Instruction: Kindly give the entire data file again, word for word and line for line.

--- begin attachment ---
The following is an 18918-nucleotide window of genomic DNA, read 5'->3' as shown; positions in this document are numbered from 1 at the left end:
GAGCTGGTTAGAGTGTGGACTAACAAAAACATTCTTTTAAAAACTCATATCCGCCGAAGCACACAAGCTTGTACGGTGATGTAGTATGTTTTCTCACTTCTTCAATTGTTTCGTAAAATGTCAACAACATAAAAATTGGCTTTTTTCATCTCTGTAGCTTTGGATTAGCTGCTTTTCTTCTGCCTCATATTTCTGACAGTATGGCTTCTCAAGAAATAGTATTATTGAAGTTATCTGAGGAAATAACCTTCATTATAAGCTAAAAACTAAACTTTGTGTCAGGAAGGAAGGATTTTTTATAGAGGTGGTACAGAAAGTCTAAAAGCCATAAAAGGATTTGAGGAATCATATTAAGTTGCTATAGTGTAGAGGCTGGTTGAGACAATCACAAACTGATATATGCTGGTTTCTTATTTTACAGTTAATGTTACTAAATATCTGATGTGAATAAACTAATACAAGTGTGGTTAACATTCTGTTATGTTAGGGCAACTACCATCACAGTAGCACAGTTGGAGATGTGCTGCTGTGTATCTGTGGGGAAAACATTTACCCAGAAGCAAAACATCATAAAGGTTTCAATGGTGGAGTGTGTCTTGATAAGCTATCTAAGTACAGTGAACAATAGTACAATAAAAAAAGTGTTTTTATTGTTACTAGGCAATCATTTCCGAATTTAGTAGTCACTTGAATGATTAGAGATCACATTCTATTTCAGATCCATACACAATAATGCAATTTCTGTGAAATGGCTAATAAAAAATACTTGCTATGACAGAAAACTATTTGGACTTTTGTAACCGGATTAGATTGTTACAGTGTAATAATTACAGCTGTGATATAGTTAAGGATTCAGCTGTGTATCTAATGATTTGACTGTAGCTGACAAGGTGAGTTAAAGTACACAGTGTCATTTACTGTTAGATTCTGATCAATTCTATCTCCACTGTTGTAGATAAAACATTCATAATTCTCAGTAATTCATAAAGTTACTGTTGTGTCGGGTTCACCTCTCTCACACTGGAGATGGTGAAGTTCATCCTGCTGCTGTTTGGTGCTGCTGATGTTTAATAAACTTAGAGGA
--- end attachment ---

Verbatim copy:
The following is an 18918-nucleotide window of genomic DNA, read 5'->3' as shown; positions in this document are numbered from 1 at the left end:
GAGCTGGTTAGAGTGTGGACTAACAAAAACATTCTTTTAAAAACTCATATCCGCCGAAGCACACAAGCTTGTACGGTGATGTAGTATGTTTTCTCACTTCTTCAATTGTTTCGTAAAATGTCAACAACATAAAAATTGGCTTTTTTCATCTCTGTAGCTTTGGATTAGCTGCTTTTCTTCTGCCTCATATTTCTGACAGTATGGCTTCTCAAGAAATAGTATTATTGAAGTTATCTGAGGAAATAACCTTCATTATAAGCTAAAAACTAAACTTTGTGTCAGGAAGGAAGGATTTTTTATAGAGGTGGTACAGAAAGTCTAAAAGCCATAAAAGGATTTGAGGAATCATATTAAGTTGCTATAGTGTAGAGGCTGGTTGAGACAATCACAAACTGATATATGCTGGTTTCTTATTTTACAGTTAATGTTACTAAATATCTGATGTGAATAAACTAATACAAGTGTGGTTAACATTCTGTTATGTTAGGGCAACTACCATCACAGTAGCACAGTTGGAGATGTGCTGCTGTGTATCTGTGGGGAAAACATTTACCCAGAAGCAAAACATCATAAAGGTTTCAATGGTGGAGTGTGTCTTGATAAGCTATCTAAGTACAGTGAACAATAGTACAATAAAAAAAGTGTTTTTATTGTTACTAGGCAATCATTTCCGAATTTAGTAGTCACTTGAATGATTAGAGATCACATTCTATTTCAGATCCATACACAATAATGCAATTTCTGTGAAATGGCTAATAAAAAATACTTGCTATGACAGAAAACTATTTGGACTTTTGTAACCGGATTAGATTGTTACAGTGTAATAATTACAGCTGTGATATAGTTAAGGATTCAGCTGTGTATCTAATGATTTGACTGTAGCTGACAAGGTGAGTTAAAGTACACAGTGTCATTTACTGTTAGATTCTGATCAATTCTATCTCCACTGTTGTAGATAAAACATTCATAATTCTCAGTAATTCATAAAGTTACTGTTGTGTCGGGTTCACCTCTCTCACACTGGAGATGGTGAAGTTCATCCTGCTGCTGTTTGGTGCTGCTGATGTTTAATAAACTTAGAGGA